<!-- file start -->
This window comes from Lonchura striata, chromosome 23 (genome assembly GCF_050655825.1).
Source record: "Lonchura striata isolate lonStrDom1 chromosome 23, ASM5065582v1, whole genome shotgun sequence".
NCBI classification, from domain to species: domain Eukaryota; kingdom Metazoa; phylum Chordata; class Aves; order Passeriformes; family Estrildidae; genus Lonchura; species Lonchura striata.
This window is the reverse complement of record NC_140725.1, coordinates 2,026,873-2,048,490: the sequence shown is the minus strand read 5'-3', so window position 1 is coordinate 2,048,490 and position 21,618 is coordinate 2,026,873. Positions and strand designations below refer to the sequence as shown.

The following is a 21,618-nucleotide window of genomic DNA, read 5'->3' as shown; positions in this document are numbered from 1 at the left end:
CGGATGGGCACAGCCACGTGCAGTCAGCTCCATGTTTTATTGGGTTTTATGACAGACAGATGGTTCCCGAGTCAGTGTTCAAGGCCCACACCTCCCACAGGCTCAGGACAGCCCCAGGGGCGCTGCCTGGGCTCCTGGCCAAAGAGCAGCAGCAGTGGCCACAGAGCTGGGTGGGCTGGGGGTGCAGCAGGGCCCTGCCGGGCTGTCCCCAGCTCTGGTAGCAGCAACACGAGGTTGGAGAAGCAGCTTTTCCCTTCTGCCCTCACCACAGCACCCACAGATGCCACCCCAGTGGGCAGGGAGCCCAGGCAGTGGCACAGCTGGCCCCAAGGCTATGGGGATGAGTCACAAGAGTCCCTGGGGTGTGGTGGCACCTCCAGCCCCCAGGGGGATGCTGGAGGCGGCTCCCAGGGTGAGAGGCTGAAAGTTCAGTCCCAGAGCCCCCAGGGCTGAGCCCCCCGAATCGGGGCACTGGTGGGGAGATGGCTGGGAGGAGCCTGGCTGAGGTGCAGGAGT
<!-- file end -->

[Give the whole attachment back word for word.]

This window comes from Lonchura striata, chromosome 23 (genome assembly GCF_050655825.1).
Source record: "Lonchura striata isolate lonStrDom1 chromosome 23, ASM5065582v1, whole genome shotgun sequence".
NCBI classification, from domain to species: domain Eukaryota; kingdom Metazoa; phylum Chordata; class Aves; order Passeriformes; family Estrildidae; genus Lonchura; species Lonchura striata.
This window is the reverse complement of record NC_140725.1, coordinates 2,026,873-2,048,490: the sequence shown is the minus strand read 5'-3', so window position 1 is coordinate 2,048,490 and position 21,618 is coordinate 2,026,873. Positions and strand designations below refer to the sequence as shown.

The following is a 21,618-nucleotide window of genomic DNA, read 5'->3' as shown; positions in this document are numbered from 1 at the left end:
CGGATGGGCACAGCCACGTGCAGTCAGCTCCATGTTTTATTGGGTTTTATGACAGACAGATGGTTCCCGAGTCAGTGTTCAAGGCCCACACCTCCCACAGGCTCAGGACAGCCCCAGGGGCGCTGCCTGGGCTCCTGGCCAAAGAGCAGCAGCAGTGGCCACAGAGCTGGGTGGGCTGGGGGTGCAGCAGGGCCCTGCCGGGCTGTCCCCAGCTCTGGTAGCAGCAACACGAGGTTGGAGAAGCAGCTTTTCCCTTCTGCCCTCACCACAGCACCCACAGATGCCACCCCAGTGGGCAGGGAGCCCAGGCAGTGGCACAGCTGGCCCCAAGGCTATGGGGATGAGTCACAAGAGTCCCTGGGGTGTGGTGGCACCTCCAGCCCCCAGGGGGATGCTGGAGGCGGCTCCCAGGGTGAGAGGCTGAAAGTTCAGTCCCAGAGCCCCCAGGGCTGAGCCCCCCGAATCGGGGCACTGGTGGGGAGATGGCTGGGAGGAGCCTGGCTGAGGTGCAGGAGT